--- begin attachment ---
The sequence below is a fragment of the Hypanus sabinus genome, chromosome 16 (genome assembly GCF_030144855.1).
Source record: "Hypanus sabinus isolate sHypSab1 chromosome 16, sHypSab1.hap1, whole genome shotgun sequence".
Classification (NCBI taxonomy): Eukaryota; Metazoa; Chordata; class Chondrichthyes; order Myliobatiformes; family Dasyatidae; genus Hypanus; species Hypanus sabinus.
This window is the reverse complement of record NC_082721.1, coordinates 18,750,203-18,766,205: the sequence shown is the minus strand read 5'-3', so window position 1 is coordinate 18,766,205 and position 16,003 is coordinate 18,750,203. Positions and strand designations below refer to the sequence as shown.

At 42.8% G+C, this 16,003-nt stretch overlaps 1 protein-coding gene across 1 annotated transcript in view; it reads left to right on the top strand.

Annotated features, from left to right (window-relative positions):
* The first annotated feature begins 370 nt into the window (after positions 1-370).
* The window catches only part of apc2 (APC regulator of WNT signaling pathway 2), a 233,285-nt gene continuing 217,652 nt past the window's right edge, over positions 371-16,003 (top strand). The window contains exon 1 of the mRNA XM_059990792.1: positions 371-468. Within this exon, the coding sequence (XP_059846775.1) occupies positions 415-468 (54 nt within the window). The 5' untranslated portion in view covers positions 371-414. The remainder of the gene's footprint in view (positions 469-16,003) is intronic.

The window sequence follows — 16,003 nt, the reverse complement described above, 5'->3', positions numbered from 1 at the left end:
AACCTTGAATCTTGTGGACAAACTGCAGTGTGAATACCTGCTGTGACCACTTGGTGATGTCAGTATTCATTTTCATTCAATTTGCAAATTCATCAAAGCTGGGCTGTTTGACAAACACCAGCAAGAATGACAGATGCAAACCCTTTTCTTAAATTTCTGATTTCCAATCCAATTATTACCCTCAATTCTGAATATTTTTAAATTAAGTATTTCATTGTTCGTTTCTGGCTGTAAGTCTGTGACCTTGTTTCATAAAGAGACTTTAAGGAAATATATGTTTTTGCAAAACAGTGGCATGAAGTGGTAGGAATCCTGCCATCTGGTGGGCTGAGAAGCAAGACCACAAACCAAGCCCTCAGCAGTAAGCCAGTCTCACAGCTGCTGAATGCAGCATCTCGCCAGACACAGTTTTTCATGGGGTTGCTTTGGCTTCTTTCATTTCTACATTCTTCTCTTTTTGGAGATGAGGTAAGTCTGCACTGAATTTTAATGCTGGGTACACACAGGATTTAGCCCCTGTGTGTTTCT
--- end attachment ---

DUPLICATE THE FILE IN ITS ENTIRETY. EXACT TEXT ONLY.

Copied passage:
The sequence below is a fragment of the Hypanus sabinus genome, chromosome 16 (genome assembly GCF_030144855.1).
Source record: "Hypanus sabinus isolate sHypSab1 chromosome 16, sHypSab1.hap1, whole genome shotgun sequence".
Classification (NCBI taxonomy): Eukaryota; Metazoa; Chordata; class Chondrichthyes; order Myliobatiformes; family Dasyatidae; genus Hypanus; species Hypanus sabinus.
This window is the reverse complement of record NC_082721.1, coordinates 18,750,203-18,766,205: the sequence shown is the minus strand read 5'-3', so window position 1 is coordinate 18,766,205 and position 16,003 is coordinate 18,750,203. Positions and strand designations below refer to the sequence as shown.

At 42.8% G+C, this 16,003-nt stretch overlaps 1 protein-coding gene across 1 annotated transcript in view; it reads left to right on the top strand.

Annotated features, from left to right (window-relative positions):
* The first annotated feature begins 370 nt into the window (after positions 1-370).
* The window catches only part of apc2 (APC regulator of WNT signaling pathway 2), a 233,285-nt gene continuing 217,652 nt past the window's right edge, over positions 371-16,003 (top strand). The window contains exon 1 of the mRNA XM_059990792.1: positions 371-468. Within this exon, the coding sequence (XP_059846775.1) occupies positions 415-468 (54 nt within the window). The 5' untranslated portion in view covers positions 371-414. The remainder of the gene's footprint in view (positions 469-16,003) is intronic.

The window sequence follows — 16,003 nt, the reverse complement described above, 5'->3', positions numbered from 1 at the left end:
AACCTTGAATCTTGTGGACAAACTGCAGTGTGAATACCTGCTGTGACCACTTGGTGATGTCAGTATTCATTTTCATTCAATTTGCAAATTCATCAAAGCTGGGCTGTTTGACAAACACCAGCAAGAATGACAGATGCAAACCCTTTTCTTAAATTTCTGATTTCCAATCCAATTATTACCCTCAATTCTGAATATTTTTAAATTAAGTATTTCATTGTTCGTTTCTGGCTGTAAGTCTGTGACCTTGTTTCATAAAGAGACTTTAAGGAAATATATGTTTTTGCAAAACAGTGGCATGAAGTGGTAGGAATCCTGCCATCTGGTGGGCTGAGAAGCAAGACCACAAACCAAGCCCTCAGCAGTAAGCCAGTCTCACAGCTGCTGAATGCAGCATCTCGCCAGACACAGTTTTTCATGGGGTTGCTTTGGCTTCTTTCATTTCTACATTCTTCTCTTTTTGGAGATGAGGTAAGTCTGCACTGAATTTTAATGCTGGGTACACACAGGATTTAGCCCCTGTGTGTTTCT